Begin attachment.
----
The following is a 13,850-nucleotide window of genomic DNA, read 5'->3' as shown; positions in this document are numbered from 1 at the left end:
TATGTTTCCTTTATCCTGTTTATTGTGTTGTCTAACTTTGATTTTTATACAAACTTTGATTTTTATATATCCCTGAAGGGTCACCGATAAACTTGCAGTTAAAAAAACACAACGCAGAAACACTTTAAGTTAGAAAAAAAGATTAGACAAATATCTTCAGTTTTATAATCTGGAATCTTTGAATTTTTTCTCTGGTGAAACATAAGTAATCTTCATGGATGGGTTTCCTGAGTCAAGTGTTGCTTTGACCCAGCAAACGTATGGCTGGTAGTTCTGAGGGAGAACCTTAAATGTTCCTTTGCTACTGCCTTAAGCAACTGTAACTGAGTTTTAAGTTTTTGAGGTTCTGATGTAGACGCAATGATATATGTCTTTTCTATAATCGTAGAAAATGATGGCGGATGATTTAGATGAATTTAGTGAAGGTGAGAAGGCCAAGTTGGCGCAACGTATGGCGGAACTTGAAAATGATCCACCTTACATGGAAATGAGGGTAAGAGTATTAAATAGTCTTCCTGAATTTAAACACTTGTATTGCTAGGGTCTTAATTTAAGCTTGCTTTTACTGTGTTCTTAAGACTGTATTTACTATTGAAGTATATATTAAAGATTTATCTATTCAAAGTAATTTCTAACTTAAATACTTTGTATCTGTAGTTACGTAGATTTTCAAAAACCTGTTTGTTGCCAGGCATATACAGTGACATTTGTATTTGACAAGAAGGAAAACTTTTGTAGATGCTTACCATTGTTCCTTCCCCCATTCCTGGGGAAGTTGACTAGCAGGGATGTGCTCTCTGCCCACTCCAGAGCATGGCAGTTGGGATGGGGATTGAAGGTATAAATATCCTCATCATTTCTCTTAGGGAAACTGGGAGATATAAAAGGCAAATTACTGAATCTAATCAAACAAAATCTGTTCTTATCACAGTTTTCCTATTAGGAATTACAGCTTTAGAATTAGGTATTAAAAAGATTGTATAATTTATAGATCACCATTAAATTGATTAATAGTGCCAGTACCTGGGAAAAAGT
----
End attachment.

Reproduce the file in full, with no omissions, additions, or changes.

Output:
The following is a 13,850-nucleotide window of genomic DNA, read 5'->3' as shown; positions in this document are numbered from 1 at the left end:
TATGTTTCCTTTATCCTGTTTATTGTGTTGTCTAACTTTGATTTTTATACAAACTTTGATTTTTATATATCCCTGAAGGGTCACCGATAAACTTGCAGTTAAAAAAACACAACGCAGAAACACTTTAAGTTAGAAAAAAAGATTAGACAAATATCTTCAGTTTTATAATCTGGAATCTTTGAATTTTTTCTCTGGTGAAACATAAGTAATCTTCATGGATGGGTTTCCTGAGTCAAGTGTTGCTTTGACCCAGCAAACGTATGGCTGGTAGTTCTGAGGGAGAACCTTAAATGTTCCTTTGCTACTGCCTTAAGCAACTGTAACTGAGTTTTAAGTTTTTGAGGTTCTGATGTAGACGCAATGATATATGTCTTTTCTATAATCGTAGAAAATGATGGCGGATGATTTAGATGAATTTAGTGAAGGTGAGAAGGCCAAGTTGGCGCAACGTATGGCGGAACTTGAAAATGATCCACCTTACATGGAAATGAGGGTAAGAGTATTAAATAGTCTTCCTGAATTTAAACACTTGTATTGCTAGGGTCTTAATTTAAGCTTGCTTTTACTGTGTTCTTAAGACTGTATTTACTATTGAAGTATATATTAAAGATTTATCTATTCAAAGTAATTTCTAACTTAAATACTTTGTATCTGTAGTTACGTAGATTTTCAAAAACCTGTTTGTTGCCAGGCATATACAGTGACATTTGTATTTGACAAGAAGGAAAACTTTTGTAGATGCTTACCATTGTTCCTTCCCCCATTCCTGGGGAAGTTGACTAGCAGGGATGTGCTCTCTGCCCACTCCAGAGCATGGCAGTTGGGATGGGGATTGAAGGTATAAATATCCTCATCATTTCTCTTAGGGAAACTGGGAGATATAAAAGGCAAATTACTGAATCTAATCAAACAAAATCTGTTCTTATCACAGTTTTCCTATTAGGAATTACAGCTTTAGAATTAGGTATTAAAAAGATTGTATAATTTATAGATCACCATTAAATTGATTAATAGTGCCAGTACCTGGGAAAAAGT